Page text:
"Yudhishthira said, 'Which act, O grandsire, is the foremost of all those that have been laid down for a king? What is that act by doing which a king succeeds in enjoying both this world and the next?'
"Bhishma said, 'Even this viz., the worship of the Brahmanas, is the foremost of all those act, O Bharata, which have been laid down for a king duly installed on the throne, if, indeed, he is desirous of obtaining great happiness. Even this is what the foremost of all kings should do. Know this well, O chief of Bharata's race. The king should always worship with reverence all righteous Brahmanas possessed of Vedic lore. The king should, with bows and comforting speeches and gifts of all articles of enjoyment, worship all Brahmanas possessed of great learning who may dwell in his city or provinces. This is the foremost of all acts laid down for the king. Indeed, the king should always keep his eyes fixed on this. He should protect and cherish these, even as he protects his own self or his own children. The king should worship with greater reverence those amongst the Brahmanas that may be worthy of it (for their superior sanctity and learning). When such men are freed from all anxiety, the whole kingdom blazes forth in beauty. Such individuals are worthy of adoration. Unto such the king should bow his head. Verily, they should be honoured, even as one honours one's sires and grandsires. Upon them depends the course of conduct followed by men, even as the existence of all creatures depends upon Vasava. Of prowess incapable of being baffled and endued with great energy, such men, if enraged, are capable of consuming the entire kingdom to ashes by only fiat of their will, or by acts of incantation, or by other means (derived from the power of penance). I do not see anything that can destroy them. Their power seems to be uncontrolled, being capable of reaching to the farthest end of the universe. When angry, their glances fall upon men and things like a blazing flame of fire upon a forest. The most courageous men are struck with fear at their men. Their virtues and powers are extraordinary and immeasurable. Some amongst them are like wells and pits with mouths covered by grass and creepers, while others resemble the firmament cleared of clouds and darkness. Some amongst them are of fierce dispositions (like Durvasas and others of that stamp). Some are as mild and soft in disposition as cotton (like Gautama and others). Some amongst them are very cunning (like Agastya who devoured the Asura Vatapi, and Rishis of that class). Some amongst them are devoted to the practice of penances. Some amongst them are employed in agricultural pursuits (like the preceptor of Uddalaka). Some amongst them are engaged in the keep of kine (as Upamanyu while attending his preceptor). Some
amongst them live upon eleemosynary alms. Some amongst them are even thieves (like Valmiki in his early years and Viswamitra during a famine). Some amongst them are fond of fomenting quarrels and disputes (like Narada). Some, again, amongst them are actors and dancers (like Bharata). Some amongst them are competent to achieve all feats, ordinary and extraordinary (like Agastya drinking up the entire ocean, as if it were a palmful of water). The Brahmanas, O chief of Bharata's race are of diverse aspects and behaviour. One should always utter the praises of the Brahmanas who are conversant with all duties, who are righteous of behaviour, who are devoted to diverse kinds of act, and who are seen to derive their sustenance from diverse kinds of occupations. The Brahmanas, O ruler of men, who are highly blessed, are elder in respect of their origin than the Pitris, the deities, human beings (belonging to the three other orders), the Snakes and the Rakshasas. These regenerate persons are incapable of being vanquished by the deities or the Pitris, or the Gandharvas or the Rakshasas, or the Asuras or the Pisachas. The Brahmanas are competent to make him a deity that is not a deity They can, again, divest one that is a deity of his status as such. He becomes a king whom they wish to make a king. He, on the other hand, goes to the wall whom they do not love or like. I tell thee truly, O king, that those foolish persons, without doubt, meet with destruction who calumniate the Brahmanas and utter their dispraise. Skilled in praise and dispraise, and themselves the origin or cause of other people's fame and ignominy the Brahmanas, O king, always become angry with those that seek to injure others. That man whom the Brahmanas praise succeeds in growing in prosperity. That man who is censured and is cast off by the Brahmanas soon meets with discomfiture. It is in consequence of the absence of Brahmanas from among them that the Sakas, the Yavanas, the Kamvojas and other Kshatriya tribes have become fallen and degraded into the status of Sudras. The Dravidas, the Kalingas, the Pulandas, the Usinaras, the Kolisarpas, the Mahishakas and other Kshatriyas, have, in consequence of the absence of Brahmanas from among their midst, become degraded into Sudras. Defeat at their hands is preferable to victory over them, O foremost of victorious persons. One slaying all other living creatures in the world does not incur a sin so heinous as that of slaying a single Brahmana. The great Rishis have said that Brahmanicide is a heinous sin. One should never utter the dispraise or calumny of the Brahmanas. Where the dispraise of Brahmanas is uttered, one should sit with face hanging down or leave that spot (for avoiding both the utterer and his words). That man has not as yet been born in this world or will not take birth here, who has been or will be able to pass his life in happiness after quarrelling with the Brahmanas.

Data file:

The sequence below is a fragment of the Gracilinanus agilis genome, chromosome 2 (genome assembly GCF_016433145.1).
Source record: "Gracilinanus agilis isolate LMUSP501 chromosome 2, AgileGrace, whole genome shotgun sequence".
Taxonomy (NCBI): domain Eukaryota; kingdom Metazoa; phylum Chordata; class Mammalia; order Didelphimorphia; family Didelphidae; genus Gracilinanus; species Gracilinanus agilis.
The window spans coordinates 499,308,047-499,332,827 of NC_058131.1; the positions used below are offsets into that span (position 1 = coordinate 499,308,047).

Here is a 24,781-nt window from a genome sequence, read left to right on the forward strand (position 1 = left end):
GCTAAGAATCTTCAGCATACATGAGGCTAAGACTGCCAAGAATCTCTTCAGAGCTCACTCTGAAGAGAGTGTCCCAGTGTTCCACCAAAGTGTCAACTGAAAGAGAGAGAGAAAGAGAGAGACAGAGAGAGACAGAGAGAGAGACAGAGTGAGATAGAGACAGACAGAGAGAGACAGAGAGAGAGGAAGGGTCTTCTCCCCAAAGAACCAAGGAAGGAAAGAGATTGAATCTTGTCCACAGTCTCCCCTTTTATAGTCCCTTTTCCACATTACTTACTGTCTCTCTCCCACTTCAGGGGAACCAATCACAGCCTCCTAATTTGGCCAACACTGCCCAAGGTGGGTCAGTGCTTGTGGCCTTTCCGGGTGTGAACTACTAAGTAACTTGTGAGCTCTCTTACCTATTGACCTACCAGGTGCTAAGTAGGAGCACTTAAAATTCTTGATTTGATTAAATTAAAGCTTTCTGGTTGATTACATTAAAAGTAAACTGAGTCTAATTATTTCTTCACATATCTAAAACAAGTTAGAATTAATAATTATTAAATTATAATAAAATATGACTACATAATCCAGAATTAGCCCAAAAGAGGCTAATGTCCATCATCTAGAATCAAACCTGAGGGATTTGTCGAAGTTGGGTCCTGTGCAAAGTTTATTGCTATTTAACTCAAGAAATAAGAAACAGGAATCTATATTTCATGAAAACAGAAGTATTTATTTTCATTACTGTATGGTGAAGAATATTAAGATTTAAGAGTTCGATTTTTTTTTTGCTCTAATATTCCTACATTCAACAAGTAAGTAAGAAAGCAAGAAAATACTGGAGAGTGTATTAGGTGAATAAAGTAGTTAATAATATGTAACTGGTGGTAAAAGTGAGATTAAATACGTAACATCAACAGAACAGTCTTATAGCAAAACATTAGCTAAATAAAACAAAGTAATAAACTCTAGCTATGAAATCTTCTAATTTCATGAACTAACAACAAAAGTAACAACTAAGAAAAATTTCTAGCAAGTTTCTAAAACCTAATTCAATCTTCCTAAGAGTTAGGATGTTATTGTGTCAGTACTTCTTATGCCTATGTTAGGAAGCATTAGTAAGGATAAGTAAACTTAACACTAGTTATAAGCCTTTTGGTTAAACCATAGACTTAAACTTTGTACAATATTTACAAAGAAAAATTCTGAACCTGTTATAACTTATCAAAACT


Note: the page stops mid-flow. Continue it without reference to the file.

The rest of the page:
One cannot seize the wind with one's hands. One cannot touch the moon with one's hand. One cannot support the Earth on one's arms. After the same manner, O king, one is not able to vanquish the Brahmanas in this world.'"